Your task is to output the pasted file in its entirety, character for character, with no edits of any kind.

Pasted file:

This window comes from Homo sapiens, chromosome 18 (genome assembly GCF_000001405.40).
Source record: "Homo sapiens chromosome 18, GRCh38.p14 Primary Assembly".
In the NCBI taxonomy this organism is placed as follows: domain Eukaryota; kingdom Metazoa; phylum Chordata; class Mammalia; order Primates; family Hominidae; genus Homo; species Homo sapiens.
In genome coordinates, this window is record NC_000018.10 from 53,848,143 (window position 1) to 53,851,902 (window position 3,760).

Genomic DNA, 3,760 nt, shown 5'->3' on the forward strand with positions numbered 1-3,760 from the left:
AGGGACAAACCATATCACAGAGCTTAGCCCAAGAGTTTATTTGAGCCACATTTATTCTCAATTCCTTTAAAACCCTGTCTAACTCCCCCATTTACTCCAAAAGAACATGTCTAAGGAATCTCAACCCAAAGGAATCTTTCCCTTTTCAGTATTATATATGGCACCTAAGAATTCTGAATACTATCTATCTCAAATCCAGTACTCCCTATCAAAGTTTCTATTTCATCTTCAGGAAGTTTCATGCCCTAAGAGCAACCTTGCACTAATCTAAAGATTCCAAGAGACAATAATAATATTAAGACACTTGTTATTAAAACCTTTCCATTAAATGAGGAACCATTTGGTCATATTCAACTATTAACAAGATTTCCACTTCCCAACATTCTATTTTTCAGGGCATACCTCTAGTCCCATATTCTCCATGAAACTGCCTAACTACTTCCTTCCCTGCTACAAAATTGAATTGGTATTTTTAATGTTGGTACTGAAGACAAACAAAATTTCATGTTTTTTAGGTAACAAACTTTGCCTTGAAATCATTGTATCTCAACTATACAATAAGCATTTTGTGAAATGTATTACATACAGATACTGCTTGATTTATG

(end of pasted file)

This window comes from Homo sapiens, chromosome 18 (genome assembly GCF_000001405.40).
Source record: "Homo sapiens chromosome 18, GRCh38.p14 Primary Assembly".
In the NCBI taxonomy this organism is placed as follows: domain Eukaryota; kingdom Metazoa; phylum Chordata; class Mammalia; order Primates; family Hominidae; genus Homo; species Homo sapiens.
In genome coordinates, this window is record NC_000018.10 from 53,848,143 (window position 1) to 53,851,902 (window position 3,760).

Genomic DNA, 3,760 nt, shown 5'->3' on the forward strand with positions numbered 1-3,760 from the left:
AGGGACAAACCATATCACAGAGCTTAGCCCAAGAGTTTATTTGAGCCACATTTATTCTCAATTCCTTTAAAACCCTGTCTAACTCCCCCATTTACTCCAAAAGAACATGTCTAAGGAATCTCAACCCAAAGGAATCTTTCCCTTTTCAGTATTATATATGGCACCTAAGAATTCTGAATACTATCTATCTCAAATCCAGTACTCCCTATCAAAGTTTCTATTTCATCTTCAGGAAGTTTCATGCCCTAAGAGCAACCTTGCACTAATCTAAAGATTCCAAGAGACAATAATAATATTAAGACACTTGTTATTAAAACCTTTCCATTAAATGAGGAACCATTTGGTCATATTCAACTATTAACAAGATTTCCACTTCCCAACATTCTATTTTTCAGGGCATACCTCTAGTCCCATATTCTCCATGAAACTGCCTAACTACTTCCTTCCCTGCTACAAAATTGAATTGGTATTTTTAATGTTGGTACTGAAGACAAACAAAATTTCATGTTTTTTAGGTAACAAACTTTGCCTTGAAATCATTGTATCTCAACTATACAATAAGCATTTTGTGAAATGTATTACATACAGATACTGCTTGATTTATG